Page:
Ontario Insurance Accident Benefits
Ontario’s insurance reform seems to be back in the spotlight and unfortunately the proposed reform does not protect Ontario accident victims. This is not the first reform we’ve seen. Back in 2010, Ontario accident victims had their insurance coverage reduced and the definition for minor injury was changed and close to 80% of all accident victims found themselves receiving less Ontario accident benefits because their injuries qualified for reduced benefits. The minor injury guidelines were changed from $100 000 and limited to a maximum of $3,500 for accident victims who have suffered minor injuries, such as whiplash injuries, strains, and sprains.
This means that people in Ontario who are injured in an accident now have little access to covered treatments and in most cases will be denied coverage for medical and rehabilitative treatments. This is not good news for Ontario drivers , passengers, pedestrian and cyclists.
It got worse, the medical/rehabilitation benefits for serious, non-catastrophic injuries were also reduced by over 50% from $100,000 plus assessment costs to $50,000, including assessment costs. This was a huge decrease in compensation and directly hurt Ontario accident victims.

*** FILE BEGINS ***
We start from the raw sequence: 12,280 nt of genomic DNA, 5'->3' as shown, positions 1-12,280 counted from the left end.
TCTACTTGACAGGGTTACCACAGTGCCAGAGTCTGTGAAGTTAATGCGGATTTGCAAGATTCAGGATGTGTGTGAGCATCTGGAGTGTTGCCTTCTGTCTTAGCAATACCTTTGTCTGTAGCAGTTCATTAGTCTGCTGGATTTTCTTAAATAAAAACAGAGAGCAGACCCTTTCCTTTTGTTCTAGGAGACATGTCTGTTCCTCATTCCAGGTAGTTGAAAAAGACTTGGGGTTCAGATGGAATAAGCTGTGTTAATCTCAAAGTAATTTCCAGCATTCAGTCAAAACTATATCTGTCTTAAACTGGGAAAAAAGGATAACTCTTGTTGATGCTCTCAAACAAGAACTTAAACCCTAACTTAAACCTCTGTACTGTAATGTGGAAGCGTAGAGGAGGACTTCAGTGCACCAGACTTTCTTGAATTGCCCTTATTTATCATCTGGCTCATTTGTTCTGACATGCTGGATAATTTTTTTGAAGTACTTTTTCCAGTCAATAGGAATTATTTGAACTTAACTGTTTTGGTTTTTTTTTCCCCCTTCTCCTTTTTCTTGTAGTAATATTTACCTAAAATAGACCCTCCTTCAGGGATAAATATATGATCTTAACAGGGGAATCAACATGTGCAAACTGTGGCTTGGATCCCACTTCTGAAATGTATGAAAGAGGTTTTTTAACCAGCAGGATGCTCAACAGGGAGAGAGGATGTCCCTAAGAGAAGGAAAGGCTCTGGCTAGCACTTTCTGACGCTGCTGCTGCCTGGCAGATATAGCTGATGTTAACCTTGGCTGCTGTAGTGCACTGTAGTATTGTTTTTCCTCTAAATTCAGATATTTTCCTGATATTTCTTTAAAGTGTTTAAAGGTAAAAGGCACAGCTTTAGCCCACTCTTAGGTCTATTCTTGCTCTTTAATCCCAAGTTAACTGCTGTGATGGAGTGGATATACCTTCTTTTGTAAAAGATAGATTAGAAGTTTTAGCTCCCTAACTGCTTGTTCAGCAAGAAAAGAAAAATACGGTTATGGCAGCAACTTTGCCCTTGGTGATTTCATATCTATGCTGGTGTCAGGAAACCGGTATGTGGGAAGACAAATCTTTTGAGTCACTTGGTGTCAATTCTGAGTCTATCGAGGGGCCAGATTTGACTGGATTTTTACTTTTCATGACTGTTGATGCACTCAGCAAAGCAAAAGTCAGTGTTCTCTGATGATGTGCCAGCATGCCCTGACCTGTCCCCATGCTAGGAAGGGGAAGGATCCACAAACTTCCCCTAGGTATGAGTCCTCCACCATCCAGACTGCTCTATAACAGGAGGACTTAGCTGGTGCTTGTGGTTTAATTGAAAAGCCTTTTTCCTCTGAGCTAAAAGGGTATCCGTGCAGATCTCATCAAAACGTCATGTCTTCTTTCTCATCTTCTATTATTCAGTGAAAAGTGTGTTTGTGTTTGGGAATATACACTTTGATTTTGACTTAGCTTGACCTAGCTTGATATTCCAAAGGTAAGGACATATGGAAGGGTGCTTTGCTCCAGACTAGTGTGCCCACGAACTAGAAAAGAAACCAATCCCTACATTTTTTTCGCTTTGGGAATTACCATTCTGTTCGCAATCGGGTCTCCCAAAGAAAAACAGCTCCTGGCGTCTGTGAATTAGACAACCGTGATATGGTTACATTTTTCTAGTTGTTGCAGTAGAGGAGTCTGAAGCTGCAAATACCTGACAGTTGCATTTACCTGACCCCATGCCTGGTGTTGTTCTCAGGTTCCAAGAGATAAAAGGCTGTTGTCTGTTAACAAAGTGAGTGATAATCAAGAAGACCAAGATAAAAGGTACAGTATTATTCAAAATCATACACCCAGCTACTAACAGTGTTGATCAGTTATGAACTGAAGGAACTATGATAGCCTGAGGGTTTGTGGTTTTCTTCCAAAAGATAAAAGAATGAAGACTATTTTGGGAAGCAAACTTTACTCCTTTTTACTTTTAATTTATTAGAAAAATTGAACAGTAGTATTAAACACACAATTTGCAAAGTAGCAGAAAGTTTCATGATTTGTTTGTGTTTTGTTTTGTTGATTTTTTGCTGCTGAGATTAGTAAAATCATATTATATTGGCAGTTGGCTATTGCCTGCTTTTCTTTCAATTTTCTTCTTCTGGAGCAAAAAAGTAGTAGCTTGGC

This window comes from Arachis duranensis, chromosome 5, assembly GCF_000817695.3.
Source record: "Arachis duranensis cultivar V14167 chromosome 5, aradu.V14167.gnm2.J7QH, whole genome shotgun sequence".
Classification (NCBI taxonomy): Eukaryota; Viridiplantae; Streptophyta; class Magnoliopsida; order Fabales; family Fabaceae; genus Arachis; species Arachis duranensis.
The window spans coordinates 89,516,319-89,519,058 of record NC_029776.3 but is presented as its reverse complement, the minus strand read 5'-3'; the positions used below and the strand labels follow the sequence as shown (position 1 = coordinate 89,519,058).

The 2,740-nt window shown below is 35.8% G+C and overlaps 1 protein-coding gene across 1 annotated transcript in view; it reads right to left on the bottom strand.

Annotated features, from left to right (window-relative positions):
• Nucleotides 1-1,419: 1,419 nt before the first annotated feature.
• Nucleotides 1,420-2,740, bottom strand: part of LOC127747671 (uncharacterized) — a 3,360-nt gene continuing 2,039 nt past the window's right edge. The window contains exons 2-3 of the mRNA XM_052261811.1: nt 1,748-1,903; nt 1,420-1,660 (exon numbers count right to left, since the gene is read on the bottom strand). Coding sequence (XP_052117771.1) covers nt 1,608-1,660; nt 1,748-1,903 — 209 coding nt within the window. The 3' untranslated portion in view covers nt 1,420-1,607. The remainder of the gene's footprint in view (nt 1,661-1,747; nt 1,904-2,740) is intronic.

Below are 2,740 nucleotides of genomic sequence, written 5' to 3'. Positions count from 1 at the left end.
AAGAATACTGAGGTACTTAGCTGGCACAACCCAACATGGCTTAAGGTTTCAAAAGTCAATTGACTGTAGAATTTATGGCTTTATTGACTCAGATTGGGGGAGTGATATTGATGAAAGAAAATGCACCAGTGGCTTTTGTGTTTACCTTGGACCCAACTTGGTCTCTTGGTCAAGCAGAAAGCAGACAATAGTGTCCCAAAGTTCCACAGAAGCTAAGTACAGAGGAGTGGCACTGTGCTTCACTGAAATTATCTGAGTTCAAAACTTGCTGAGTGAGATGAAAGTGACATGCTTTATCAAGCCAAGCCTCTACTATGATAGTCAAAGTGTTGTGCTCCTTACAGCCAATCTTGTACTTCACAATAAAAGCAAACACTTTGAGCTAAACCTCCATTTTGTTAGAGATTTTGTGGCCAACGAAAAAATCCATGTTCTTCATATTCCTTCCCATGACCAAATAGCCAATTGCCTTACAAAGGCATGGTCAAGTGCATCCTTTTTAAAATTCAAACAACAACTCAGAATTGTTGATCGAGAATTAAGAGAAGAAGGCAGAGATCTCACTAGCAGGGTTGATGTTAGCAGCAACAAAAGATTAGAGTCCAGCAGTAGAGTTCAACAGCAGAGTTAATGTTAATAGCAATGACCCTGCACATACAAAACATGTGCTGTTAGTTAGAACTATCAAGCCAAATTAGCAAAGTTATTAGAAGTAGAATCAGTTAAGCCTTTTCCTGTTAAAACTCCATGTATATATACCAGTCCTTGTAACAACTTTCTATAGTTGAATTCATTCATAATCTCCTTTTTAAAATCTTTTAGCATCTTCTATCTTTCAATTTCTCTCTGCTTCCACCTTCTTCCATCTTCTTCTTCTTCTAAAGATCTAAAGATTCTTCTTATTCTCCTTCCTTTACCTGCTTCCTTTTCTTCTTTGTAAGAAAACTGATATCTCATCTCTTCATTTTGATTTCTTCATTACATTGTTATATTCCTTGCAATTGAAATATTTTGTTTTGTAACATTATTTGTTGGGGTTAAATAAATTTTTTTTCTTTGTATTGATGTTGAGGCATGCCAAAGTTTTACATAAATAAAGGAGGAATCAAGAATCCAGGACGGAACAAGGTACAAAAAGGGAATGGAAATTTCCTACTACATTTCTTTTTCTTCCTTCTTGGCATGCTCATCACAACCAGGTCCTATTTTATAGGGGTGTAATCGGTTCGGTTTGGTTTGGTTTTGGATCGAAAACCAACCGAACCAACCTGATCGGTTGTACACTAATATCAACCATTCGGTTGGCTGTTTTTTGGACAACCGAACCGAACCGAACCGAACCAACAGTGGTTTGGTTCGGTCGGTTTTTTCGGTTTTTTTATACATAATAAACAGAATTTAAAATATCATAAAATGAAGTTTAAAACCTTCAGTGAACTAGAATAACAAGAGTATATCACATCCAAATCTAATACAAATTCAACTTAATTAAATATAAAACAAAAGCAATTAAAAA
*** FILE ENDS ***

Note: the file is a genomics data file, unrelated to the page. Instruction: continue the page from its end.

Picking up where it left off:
More reduction in accident benefits
Another reduction was in attendant care benefits for serious, non-catastrophic injuries . These benefits were cut in half to $36,000. You would think this is bad enough; however in February of 2014, attendant care benefits were further changed and insurance companies were only required to pay attendant care benefits in the amount of income lost by the family member, regardless of the hours incurred. This again, did not help Ontario accident victims. For example if a stay-at-home mother would not be paid any attendant care benefits to care for an injured family member, as they did not have an income before the accident.
The Toronto Star reported that in 2012, Ontario’s auto insurance companies collected $3.78 billion in accident benefits premiums from Ontario drivers but only paid out $1.67 billion in insurance claims and expenses. Who are these reforms protecting ? Ontario accident victims or insurance companies ?